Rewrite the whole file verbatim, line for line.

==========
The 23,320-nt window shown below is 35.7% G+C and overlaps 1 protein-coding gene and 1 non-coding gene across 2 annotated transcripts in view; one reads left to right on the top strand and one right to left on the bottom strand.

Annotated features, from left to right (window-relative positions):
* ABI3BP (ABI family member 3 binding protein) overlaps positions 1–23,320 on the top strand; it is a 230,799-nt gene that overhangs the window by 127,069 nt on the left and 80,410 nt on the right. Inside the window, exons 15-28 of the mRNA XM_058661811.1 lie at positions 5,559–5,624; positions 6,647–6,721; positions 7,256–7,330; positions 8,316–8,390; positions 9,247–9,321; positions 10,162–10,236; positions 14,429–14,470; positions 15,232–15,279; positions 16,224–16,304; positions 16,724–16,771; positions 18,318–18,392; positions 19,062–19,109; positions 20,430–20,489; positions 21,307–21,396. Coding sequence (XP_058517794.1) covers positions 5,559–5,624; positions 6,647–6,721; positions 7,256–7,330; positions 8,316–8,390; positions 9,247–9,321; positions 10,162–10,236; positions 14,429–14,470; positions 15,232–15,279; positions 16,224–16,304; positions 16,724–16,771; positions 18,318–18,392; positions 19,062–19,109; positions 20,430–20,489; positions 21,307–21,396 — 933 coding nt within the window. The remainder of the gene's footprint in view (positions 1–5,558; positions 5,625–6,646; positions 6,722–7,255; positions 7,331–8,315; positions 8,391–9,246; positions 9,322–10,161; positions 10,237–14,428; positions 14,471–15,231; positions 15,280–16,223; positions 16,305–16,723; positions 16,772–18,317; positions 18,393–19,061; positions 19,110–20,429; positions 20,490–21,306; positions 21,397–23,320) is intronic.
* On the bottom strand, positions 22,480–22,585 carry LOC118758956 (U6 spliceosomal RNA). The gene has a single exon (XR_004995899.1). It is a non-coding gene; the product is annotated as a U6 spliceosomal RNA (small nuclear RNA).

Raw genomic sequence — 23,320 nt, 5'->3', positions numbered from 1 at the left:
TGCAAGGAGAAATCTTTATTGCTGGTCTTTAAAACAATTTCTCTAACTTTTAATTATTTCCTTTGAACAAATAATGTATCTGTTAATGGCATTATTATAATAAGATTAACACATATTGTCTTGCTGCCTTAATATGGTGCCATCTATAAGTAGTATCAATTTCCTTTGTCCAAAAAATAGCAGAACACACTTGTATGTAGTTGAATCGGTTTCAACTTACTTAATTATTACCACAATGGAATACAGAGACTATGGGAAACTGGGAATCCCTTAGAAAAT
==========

The 23,320-nt window shown below is 35.7% G+C and overlaps 1 protein-coding gene and 1 non-coding gene across 2 annotated transcripts in view; one reads left to right on the top strand and one right to left on the bottom strand.

Annotated features, from left to right (window-relative positions):
* ABI3BP (ABI family member 3 binding protein) overlaps positions 1–23,320 on the top strand; it is a 230,799-nt gene that overhangs the window by 127,069 nt on the left and 80,410 nt on the right. Inside the window, exons 15-28 of the mRNA XM_058661811.1 lie at positions 5,559–5,624; positions 6,647–6,721; positions 7,256–7,330; positions 8,316–8,390; positions 9,247–9,321; positions 10,162–10,236; positions 14,429–14,470; positions 15,232–15,279; positions 16,224–16,304; positions 16,724–16,771; positions 18,318–18,392; positions 19,062–19,109; positions 20,430–20,489; positions 21,307–21,396. Coding sequence (XP_058517794.1) covers positions 5,559–5,624; positions 6,647–6,721; positions 7,256–7,330; positions 8,316–8,390; positions 9,247–9,321; positions 10,162–10,236; positions 14,429–14,470; positions 15,232–15,279; positions 16,224–16,304; positions 16,724–16,771; positions 18,318–18,392; positions 19,062–19,109; positions 20,430–20,489; positions 21,307–21,396 — 933 coding nt within the window. The remainder of the gene's footprint in view (positions 1–5,558; positions 5,625–6,646; positions 6,722–7,255; positions 7,331–8,315; positions 8,391–9,246; positions 9,322–10,161; positions 10,237–14,428; positions 14,471–15,231; positions 15,280–16,223; positions 16,305–16,723; positions 16,772–18,317; positions 18,393–19,061; positions 19,110–20,429; positions 20,490–21,306; positions 21,397–23,320) is intronic.
* On the bottom strand, positions 22,480–22,585 carry LOC118758956 (U6 spliceosomal RNA). The gene has a single exon (XR_004995899.1). It is a non-coding gene; the product is annotated as a U6 spliceosomal RNA (small nuclear RNA).

Raw genomic sequence — 23,320 nt, 5'->3', positions numbered from 1 at the left:
TGCAAGGAGAAATCTTTATTGCTGGTCTTTAAAACAATTTCTCTAACTTTTAATTATTTCCTTTGAACAAATAATGTATCTGTTAATGGCATTATTATAATAAGATTAACACATATTGTCTTGCTGCCTTAATATGGTGCCATCTATAAGTAGTATCAATTTCCTTTGTCCAAAAAATAGCAGAACACACTTGTATGTAGTTGAATCGGTTTCAACTTACTTAATTATTACCACAATGGAATACAGAGACTATGGGAAACTGGGAATCCCTTAGAAAAT